Nokia phones drop Evenwell app-killing battery management service

Smartphones have become truly powerful machines but there's now way around the fact that they still need to manage resources far better than even laptops. These days it might be less about RAM or internal storage and more about prolonging the still short battery life. Some manufacturers, unfortunately, have resorted to using third-party utilities to kill apps, much to the dismay of users. One of the top offenders, HMD Global, is fortunately making an about face and will be freeing its Nokia phones from Evenwell's app-killing grasp.

Given HMD Global's commitment to a pure Android experience, it might be surprising to hear that the company has employed third-party tools for something so crucial to system performance. But to be fair to the company, and as it explains in today's forum post, pure Android didn't provide such advanced functionality on its own. At least not until Android 9 Pie and later.

Unfortunately, the Evenwell-based system didn't sit well with Nokia owners and Android fans who have taken issue with OEMs imposing their own will on Android apps. In particular, a few users have created a sort of shame campaign against those manufacturers that aggressive kill apps and, therefore, break their functionality behind users' backs. It may surprise some that Nokia phones ranked #3 on that list behind Huawei and Samsung.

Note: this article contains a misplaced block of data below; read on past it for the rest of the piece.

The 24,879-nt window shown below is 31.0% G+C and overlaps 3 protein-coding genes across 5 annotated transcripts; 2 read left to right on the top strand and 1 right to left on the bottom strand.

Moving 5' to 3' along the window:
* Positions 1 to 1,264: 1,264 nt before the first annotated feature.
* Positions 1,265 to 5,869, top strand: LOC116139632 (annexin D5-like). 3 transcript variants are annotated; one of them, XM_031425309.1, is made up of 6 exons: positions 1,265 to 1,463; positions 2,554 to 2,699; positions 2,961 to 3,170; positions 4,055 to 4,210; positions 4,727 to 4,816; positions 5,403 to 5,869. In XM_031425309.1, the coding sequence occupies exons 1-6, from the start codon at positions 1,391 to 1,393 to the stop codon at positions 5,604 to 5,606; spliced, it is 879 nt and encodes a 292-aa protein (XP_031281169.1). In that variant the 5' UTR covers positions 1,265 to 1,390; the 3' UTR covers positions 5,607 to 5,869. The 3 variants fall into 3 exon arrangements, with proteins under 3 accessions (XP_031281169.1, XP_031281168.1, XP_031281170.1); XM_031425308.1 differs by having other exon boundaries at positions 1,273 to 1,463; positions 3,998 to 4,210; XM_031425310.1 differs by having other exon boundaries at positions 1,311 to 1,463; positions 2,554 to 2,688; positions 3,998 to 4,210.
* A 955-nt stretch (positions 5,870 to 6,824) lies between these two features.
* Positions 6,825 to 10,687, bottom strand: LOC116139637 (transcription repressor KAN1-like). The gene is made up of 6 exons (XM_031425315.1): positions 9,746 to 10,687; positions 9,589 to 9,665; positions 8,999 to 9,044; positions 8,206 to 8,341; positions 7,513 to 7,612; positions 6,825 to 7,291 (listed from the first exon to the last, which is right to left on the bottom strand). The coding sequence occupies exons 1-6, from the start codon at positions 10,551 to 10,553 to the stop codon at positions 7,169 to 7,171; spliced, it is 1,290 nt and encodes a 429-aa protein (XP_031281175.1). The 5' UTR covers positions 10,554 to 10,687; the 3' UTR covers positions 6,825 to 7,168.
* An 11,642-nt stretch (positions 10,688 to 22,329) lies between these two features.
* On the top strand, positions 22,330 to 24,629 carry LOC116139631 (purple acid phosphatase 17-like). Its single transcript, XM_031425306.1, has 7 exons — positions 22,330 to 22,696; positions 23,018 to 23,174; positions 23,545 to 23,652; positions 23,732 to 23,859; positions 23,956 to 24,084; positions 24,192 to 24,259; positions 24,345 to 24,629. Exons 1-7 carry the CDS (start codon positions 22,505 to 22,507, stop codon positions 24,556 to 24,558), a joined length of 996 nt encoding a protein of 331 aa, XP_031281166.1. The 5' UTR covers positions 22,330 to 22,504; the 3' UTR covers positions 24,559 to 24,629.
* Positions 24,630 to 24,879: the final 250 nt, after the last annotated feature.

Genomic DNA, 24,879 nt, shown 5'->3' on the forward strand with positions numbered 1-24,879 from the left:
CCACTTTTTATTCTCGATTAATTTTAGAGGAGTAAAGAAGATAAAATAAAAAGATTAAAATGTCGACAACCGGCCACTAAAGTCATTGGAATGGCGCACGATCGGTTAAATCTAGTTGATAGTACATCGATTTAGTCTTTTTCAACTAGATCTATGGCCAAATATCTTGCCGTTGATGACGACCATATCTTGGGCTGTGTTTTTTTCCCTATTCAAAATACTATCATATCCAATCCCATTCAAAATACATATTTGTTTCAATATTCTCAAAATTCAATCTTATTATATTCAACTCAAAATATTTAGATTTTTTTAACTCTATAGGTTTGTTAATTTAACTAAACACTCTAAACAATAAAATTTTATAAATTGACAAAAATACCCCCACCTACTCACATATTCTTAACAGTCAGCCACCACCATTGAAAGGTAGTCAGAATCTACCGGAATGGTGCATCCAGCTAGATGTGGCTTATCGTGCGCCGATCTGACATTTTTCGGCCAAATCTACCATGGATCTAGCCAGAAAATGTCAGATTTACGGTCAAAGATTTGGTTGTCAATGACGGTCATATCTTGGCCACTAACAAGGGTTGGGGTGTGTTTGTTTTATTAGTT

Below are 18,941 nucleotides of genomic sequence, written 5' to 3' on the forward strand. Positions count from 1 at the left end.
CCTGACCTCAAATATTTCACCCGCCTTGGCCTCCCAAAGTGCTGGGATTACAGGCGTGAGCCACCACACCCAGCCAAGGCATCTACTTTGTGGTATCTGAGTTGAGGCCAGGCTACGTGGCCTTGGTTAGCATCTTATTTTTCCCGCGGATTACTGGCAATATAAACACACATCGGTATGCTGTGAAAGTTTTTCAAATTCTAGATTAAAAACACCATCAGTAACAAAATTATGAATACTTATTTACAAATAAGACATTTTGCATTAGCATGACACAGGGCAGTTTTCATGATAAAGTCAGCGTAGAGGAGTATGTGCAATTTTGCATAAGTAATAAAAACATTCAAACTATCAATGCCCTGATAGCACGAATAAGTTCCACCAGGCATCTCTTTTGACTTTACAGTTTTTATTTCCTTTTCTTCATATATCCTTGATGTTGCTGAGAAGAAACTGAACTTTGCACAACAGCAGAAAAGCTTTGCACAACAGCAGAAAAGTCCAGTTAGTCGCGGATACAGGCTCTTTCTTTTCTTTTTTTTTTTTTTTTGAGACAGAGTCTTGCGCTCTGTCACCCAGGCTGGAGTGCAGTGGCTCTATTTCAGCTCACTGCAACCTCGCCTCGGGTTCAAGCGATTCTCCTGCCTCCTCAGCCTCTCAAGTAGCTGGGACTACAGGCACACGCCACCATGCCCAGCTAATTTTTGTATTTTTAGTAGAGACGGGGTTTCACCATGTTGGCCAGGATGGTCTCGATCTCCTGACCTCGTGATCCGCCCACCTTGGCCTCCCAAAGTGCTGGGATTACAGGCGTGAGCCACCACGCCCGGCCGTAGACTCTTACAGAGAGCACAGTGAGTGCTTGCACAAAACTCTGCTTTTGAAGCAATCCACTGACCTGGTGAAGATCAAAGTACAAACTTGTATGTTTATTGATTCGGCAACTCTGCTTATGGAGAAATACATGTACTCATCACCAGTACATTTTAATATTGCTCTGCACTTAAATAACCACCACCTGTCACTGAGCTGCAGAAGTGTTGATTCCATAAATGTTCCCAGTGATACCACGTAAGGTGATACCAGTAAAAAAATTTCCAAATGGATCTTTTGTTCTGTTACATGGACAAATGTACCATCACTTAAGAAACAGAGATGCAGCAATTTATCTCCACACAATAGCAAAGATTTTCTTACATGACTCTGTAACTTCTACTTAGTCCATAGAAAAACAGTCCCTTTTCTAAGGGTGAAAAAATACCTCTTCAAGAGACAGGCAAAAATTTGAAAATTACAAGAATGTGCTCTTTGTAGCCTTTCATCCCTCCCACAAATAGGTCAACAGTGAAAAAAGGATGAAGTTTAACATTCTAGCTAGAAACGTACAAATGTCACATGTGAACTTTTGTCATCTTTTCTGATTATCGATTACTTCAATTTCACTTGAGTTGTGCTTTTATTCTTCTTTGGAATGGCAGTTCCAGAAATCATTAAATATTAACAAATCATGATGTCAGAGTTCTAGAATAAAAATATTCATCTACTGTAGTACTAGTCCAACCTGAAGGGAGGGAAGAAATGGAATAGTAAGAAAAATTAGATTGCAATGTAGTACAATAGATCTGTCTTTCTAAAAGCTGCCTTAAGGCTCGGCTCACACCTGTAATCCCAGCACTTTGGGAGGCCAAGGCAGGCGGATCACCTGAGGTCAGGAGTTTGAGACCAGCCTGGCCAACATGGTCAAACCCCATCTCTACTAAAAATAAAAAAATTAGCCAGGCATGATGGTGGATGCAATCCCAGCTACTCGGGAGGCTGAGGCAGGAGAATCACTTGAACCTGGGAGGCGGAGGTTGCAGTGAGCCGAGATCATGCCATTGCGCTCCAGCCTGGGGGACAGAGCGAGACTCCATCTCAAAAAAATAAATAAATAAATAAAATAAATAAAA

HMD Global, however, is turning over a new leaf and is slowly removing traces of Evenwell from smartphones. That's because, thanks to Android Pie's Adaptive Battery feature, it can now rely on an AI-driven framework for monitoring battery performance and managing resources. Phones that are upgrading to Android 9 Pie will have Evenwell disabled and removed while new phones launching with Pie and the upcoming Android 10 won't even have it installed.

Users, however, might still want to keep an eye on their battery life. At one point, that Adaptive Battery feature was blamed for higher than usual battery drain on Pixel phones. Now, however, Nokia owners won't have anyone else to blame but Google.